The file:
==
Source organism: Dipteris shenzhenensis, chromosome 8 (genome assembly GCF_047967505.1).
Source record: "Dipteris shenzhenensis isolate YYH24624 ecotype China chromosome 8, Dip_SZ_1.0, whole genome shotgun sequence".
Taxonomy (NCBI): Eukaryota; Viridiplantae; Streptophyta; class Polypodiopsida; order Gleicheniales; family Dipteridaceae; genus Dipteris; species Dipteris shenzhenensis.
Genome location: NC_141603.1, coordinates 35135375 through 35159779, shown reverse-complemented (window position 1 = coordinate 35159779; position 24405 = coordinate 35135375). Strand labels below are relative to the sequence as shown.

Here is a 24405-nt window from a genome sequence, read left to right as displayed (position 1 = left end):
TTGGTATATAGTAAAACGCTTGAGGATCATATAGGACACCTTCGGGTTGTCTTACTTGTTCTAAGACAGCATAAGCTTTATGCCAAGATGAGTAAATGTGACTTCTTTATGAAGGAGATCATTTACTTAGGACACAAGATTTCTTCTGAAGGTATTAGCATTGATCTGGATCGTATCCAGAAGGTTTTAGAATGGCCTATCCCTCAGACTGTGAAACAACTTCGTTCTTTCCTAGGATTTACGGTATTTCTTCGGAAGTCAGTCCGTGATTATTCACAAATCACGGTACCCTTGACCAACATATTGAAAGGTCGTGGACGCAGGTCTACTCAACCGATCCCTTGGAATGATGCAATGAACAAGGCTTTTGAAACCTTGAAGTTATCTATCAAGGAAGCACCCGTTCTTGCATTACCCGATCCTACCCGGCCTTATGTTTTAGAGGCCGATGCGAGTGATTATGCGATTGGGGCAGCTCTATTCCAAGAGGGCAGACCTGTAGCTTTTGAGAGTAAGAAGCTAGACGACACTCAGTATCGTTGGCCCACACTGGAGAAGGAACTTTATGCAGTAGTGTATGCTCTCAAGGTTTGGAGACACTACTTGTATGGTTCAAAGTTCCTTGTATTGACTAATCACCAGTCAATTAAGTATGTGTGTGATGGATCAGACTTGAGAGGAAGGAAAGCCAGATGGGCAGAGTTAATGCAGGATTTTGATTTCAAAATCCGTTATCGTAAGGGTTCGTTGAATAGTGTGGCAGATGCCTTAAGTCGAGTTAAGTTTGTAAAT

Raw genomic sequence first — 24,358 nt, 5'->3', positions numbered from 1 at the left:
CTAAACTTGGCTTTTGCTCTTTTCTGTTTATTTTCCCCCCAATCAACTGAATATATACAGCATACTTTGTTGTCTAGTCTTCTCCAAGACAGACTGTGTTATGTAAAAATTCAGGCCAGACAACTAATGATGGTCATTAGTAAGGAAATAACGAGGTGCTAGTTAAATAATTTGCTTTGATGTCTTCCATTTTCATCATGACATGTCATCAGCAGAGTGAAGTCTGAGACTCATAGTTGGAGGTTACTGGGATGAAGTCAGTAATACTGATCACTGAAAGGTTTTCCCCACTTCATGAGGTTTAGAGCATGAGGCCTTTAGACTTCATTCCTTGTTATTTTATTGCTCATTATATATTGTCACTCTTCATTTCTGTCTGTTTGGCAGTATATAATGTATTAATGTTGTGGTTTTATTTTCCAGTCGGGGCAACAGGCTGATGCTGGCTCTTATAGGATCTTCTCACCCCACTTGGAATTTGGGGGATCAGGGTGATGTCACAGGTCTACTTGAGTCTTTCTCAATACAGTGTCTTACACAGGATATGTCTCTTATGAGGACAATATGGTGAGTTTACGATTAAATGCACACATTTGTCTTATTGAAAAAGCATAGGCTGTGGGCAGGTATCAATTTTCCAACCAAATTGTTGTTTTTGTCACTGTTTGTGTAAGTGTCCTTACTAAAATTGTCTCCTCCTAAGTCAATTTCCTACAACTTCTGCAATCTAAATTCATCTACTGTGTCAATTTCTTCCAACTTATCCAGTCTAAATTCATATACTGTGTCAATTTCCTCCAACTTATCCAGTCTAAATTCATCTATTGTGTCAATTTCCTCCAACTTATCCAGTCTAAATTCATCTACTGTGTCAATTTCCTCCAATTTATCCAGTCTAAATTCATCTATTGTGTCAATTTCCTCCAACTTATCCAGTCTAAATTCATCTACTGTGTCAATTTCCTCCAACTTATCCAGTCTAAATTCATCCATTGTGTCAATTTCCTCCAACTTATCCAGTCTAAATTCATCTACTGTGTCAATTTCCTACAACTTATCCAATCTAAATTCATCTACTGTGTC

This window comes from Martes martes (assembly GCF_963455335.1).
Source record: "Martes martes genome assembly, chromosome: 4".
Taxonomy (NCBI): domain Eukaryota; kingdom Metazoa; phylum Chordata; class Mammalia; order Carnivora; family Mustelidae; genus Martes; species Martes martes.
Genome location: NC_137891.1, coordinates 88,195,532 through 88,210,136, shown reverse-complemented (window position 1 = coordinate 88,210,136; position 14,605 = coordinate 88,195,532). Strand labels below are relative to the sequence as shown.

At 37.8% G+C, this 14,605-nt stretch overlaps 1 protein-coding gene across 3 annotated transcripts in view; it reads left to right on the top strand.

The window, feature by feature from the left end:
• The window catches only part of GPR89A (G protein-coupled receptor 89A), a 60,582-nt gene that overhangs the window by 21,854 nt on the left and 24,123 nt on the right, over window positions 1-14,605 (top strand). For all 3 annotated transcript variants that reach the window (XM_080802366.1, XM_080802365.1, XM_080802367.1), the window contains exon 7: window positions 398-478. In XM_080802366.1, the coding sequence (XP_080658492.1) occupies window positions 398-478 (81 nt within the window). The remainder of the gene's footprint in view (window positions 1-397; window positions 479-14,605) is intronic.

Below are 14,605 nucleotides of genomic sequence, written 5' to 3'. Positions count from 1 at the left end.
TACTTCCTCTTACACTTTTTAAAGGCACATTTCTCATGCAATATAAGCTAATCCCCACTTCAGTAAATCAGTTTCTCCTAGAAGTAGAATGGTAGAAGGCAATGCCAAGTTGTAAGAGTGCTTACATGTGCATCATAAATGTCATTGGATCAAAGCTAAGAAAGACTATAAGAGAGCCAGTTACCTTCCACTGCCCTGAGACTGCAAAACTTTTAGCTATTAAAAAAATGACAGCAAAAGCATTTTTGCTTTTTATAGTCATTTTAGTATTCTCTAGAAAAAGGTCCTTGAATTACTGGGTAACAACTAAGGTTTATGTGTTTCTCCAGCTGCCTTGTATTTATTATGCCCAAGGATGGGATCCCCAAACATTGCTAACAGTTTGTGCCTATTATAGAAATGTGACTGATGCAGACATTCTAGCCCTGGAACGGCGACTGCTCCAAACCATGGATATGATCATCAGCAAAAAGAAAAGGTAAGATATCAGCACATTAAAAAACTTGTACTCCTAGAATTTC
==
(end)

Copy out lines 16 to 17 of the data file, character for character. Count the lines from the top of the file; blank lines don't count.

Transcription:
Below are 14,605 nucleotides of genomic sequence, written 5' to 3'. Positions count from 1 at the left end.
TACTTCCTCTTACACTTTTTAAAGGCACATTTCTCATGCAATATAAGCTAATCCCCACTTCAGTAAATCAGTTTCTCCTAGAAGTAGAATGGTAGAAGGCAATGCCAAGTTGTAAGAGTGCTTACATGTGCATCATAAATGTCATTGGATCAAAGCTAAGAAAGACTATAAGAGAGCCAGTTACCTTCCACTGCCCTGAGACTGCAAAACTTTTAGCTATTAAAAAAATGACAGCAAAAGCATTTTTGCTTTTTATAGTCATTTTAGTATTCTCTAGAAAAAGGTCCTTGAATTACTGGGTAACAACTAAGGTTTATGTGTTTCTCCAGCTGCCTTGTATTTATTATGCCCAAGGATGGGATCCCCAAACATTGCTAACAGTTTGTGCCTATTATAGAAATGTGACTGATGCAGACATTCTAGCCCTGGAACGGCGACTGCTCCAAACCATGGATATGATCATCAGCAAAAAGAAAAGGTAAGATATCAGCACATTAAAAAACTTGTACTCCTAGAATTTC